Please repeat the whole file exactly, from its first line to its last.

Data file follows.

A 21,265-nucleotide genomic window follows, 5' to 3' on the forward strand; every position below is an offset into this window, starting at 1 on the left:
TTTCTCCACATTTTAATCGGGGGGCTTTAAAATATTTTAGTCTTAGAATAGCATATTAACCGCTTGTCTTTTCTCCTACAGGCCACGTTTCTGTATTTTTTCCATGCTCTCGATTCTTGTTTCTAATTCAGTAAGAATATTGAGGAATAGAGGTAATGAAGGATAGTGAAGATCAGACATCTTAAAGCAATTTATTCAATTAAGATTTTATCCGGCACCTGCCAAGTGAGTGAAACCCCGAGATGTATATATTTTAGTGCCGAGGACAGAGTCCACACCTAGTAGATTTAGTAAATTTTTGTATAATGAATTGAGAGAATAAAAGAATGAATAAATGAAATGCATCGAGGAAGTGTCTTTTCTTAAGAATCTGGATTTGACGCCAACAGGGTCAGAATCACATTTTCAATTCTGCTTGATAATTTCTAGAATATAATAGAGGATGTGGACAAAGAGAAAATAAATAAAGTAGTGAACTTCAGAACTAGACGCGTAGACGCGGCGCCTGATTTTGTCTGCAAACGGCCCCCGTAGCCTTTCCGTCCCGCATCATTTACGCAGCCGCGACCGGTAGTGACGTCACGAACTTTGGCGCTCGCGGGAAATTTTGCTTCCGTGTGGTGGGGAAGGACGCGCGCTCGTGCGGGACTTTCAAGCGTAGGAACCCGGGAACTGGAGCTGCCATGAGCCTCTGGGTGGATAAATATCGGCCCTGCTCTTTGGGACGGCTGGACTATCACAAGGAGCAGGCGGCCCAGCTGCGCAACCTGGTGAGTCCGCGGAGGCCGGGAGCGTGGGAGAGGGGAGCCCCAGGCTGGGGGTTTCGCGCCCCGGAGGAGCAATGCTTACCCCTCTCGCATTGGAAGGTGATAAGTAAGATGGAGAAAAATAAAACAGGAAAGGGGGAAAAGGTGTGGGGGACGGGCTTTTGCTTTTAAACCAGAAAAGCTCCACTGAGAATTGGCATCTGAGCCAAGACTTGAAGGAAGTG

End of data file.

A 21,265-nucleotide genomic window follows, 5' to 3' on the forward strand; every position below is an offset into this window, starting at 1 on the left:
TTTCTCCACATTTTAATCGGGGGGCTTTAAAATATTTTAGTCTTAGAATAGCATATTAACCGCTTGTCTTTTCTCCTACAGGCCACGTTTCTGTATTTTTTCCATGCTCTCGATTCTTGTTTCTAATTCAGTAAGAATATTGAGGAATAGAGGTAATGAAGGATAGTGAAGATCAGACATCTTAAAGCAATTTATTCAATTAAGATTTTATCCGGCACCTGCCAAGTGAGTGAAACCCCGAGATGTATATATTTTAGTGCCGAGGACAGAGTCCACACCTAGTAGATTTAGTAAATTTTTGTATAATGAATTGAGAGAATAAAAGAATGAATAAATGAAATGCATCGAGGAAGTGTCTTTTCTTAAGAATCTGGATTTGACGCCAACAGGGTCAGAATCACATTTTCAATTCTGCTTGATAATTTCTAGAATATAATAGAGGATGTGGACAAAGAGAAAATAAATAAAGTAGTGAACTTCAGAACTAGACGCGTAGACGCGGCGCCTGATTTTGTCTGCAAACGGCCCCCGTAGCCTTTCCGTCCCGCATCATTTACGCAGCCGCGACCGGTAGTGACGTCACGAACTTTGGCGCTCGCGGGAAATTTTGCTTCCGTGTGGTGGGGAAGGACGCGCGCTCGTGCGGGACTTTCAAGCGTAGGAACCCGGGAACTGGAGCTGCCATGAGCCTCTGGGTGGATAAATATCGGCCCTGCTCTTTGGGACGGCTGGACTATCACAAGGAGCAGGCGGCCCAGCTGCGCAACCTGGTGAGTCCGCGGAGGCCGGGAGCGTGGGAGAGGGGAGCCCCAGGCTGGGGGTTTCGCGCCCCGGAGGAGCAATGCTTACCCCTCTCGCATTGGAAGGTGATAAGTAAGATGGAGAAAAATAAAACAGGAAAGGGGGAAAAGGTGTGGGGGACGGGCTTTTGCTTTTAAACCAGAAAAGCTCCACTGAGAATTGGCATCTGAGCCAAGACTTGAAGGAAGTG